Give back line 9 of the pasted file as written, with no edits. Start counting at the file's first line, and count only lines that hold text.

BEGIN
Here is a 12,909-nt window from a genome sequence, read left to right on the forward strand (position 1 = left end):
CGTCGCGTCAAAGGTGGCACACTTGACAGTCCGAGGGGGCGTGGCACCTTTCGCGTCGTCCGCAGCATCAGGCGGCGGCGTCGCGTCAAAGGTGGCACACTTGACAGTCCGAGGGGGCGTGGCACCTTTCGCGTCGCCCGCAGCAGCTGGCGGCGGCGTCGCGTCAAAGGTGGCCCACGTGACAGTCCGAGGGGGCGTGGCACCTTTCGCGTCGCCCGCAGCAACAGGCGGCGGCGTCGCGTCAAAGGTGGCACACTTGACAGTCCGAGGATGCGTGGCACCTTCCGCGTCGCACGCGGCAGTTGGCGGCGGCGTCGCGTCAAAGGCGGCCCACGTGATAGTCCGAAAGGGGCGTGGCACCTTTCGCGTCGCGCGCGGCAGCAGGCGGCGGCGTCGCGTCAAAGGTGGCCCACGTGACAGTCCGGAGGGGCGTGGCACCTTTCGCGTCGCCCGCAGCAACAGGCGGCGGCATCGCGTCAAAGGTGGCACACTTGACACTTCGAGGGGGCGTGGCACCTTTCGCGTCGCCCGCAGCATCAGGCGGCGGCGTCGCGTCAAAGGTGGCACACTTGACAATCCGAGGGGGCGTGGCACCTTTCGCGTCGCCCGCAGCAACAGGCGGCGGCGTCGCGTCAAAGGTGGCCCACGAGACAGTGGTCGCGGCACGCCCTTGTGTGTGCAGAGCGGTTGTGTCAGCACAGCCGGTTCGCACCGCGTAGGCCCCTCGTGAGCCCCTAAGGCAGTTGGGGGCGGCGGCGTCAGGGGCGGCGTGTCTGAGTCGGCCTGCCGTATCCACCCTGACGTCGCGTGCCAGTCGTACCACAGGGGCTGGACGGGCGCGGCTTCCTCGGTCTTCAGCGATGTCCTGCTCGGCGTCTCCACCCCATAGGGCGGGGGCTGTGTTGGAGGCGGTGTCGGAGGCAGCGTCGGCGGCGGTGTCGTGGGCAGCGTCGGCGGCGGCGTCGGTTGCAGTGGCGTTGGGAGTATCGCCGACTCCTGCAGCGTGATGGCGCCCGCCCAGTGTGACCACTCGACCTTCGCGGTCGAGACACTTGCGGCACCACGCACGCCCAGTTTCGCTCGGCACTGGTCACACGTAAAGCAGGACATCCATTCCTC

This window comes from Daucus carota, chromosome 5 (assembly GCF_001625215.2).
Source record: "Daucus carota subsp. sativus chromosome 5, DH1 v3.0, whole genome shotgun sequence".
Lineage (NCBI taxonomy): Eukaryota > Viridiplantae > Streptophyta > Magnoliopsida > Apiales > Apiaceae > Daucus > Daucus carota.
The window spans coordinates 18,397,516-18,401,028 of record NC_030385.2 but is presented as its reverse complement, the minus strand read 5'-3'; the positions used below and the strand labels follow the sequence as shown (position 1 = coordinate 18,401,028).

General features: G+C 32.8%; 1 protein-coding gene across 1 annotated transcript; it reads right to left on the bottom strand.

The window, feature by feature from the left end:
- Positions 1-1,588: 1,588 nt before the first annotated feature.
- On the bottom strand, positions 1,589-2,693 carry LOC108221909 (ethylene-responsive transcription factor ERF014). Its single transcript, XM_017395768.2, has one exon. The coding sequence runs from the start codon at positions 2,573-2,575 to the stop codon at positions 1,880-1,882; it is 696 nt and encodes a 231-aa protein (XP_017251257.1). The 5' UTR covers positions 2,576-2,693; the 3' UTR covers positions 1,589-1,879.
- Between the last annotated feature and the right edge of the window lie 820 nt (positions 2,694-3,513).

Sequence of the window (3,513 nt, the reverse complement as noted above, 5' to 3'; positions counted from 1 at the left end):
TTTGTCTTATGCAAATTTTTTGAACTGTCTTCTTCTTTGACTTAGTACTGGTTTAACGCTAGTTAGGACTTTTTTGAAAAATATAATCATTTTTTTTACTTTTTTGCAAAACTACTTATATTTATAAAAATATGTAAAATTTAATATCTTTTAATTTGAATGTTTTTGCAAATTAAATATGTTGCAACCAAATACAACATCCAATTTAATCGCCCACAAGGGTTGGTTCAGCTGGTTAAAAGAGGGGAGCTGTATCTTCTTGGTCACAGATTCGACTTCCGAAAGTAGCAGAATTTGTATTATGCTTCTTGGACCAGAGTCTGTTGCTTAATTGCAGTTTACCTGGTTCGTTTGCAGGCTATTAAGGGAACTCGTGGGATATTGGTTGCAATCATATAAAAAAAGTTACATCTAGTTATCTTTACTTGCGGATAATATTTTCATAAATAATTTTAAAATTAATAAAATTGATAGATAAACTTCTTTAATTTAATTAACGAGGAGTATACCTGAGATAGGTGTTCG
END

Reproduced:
- Positions 1-1,588: 1,588 nt before the first annotated feature.